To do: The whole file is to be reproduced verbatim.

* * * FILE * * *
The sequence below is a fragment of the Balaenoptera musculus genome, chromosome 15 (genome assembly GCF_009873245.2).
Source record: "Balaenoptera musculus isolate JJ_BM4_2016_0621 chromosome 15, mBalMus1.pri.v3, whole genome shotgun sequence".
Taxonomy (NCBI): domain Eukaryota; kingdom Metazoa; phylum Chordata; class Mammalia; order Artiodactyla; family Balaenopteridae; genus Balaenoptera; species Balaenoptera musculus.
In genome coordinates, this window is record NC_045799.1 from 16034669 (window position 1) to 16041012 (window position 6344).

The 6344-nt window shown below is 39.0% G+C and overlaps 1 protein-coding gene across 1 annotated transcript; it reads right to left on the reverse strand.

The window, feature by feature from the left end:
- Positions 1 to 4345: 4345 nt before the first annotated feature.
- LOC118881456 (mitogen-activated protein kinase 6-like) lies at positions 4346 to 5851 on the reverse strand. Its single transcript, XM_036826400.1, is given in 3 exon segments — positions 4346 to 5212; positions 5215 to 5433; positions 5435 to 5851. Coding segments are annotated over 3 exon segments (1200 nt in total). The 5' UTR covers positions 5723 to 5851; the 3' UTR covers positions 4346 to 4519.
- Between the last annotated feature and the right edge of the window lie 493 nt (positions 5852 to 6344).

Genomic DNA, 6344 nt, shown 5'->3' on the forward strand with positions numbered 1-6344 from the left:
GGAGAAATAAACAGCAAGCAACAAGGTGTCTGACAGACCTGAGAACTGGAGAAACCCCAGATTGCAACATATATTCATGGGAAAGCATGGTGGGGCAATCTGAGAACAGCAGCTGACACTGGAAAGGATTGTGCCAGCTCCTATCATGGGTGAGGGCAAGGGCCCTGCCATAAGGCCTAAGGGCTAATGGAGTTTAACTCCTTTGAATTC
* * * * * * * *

The sequence below is a fragment of the Balaenoptera musculus genome, chromosome 15 (genome assembly GCF_009873245.2).
Source record: "Balaenoptera musculus isolate JJ_BM4_2016_0621 chromosome 15, mBalMus1.pri.v3, whole genome shotgun sequence".
Taxonomy (NCBI): domain Eukaryota; kingdom Metazoa; phylum Chordata; class Mammalia; order Artiodactyla; family Balaenopteridae; genus Balaenoptera; species Balaenoptera musculus.
In genome coordinates, this window is record NC_045799.1 from 16034669 (window position 1) to 16041012 (window position 6344).

The 6344-nt window shown below is 39.0% G+C and overlaps 1 protein-coding gene across 1 annotated transcript; it reads right to left on the reverse strand.

The window, feature by feature from the left end:
- Positions 1 to 4345: 4345 nt before the first annotated feature.
- LOC118881456 (mitogen-activated protein kinase 6-like) lies at positions 4346 to 5851 on the reverse strand. Its single transcript, XM_036826400.1, is given in 3 exon segments — positions 4346 to 5212; positions 5215 to 5433; positions 5435 to 5851. Coding segments are annotated over 3 exon segments (1200 nt in total). The 5' UTR covers positions 5723 to 5851; the 3' UTR covers positions 4346 to 4519.
- Between the last annotated feature and the right edge of the window lie 493 nt (positions 5852 to 6344).

Genomic DNA, 6344 nt, shown 5'->3' on the forward strand with positions numbered 1-6344 from the left:
GGAGAAATAAACAGCAAGCAACAAGGTGTCTGACAGACCTGAGAACTGGAGAAACCCCAGATTGCAACATATATTCATGGGAAAGCATGGTGGGGCAATCTGAGAACAGCAGCTGACACTGGAAAGGATTGTGCCAGCTCCTATCATGGGTGAGGGCAAGGGCCCTGCCATAAGGCCTAAGGGCTAATGGAGTTTAACTCCTTTGAATTC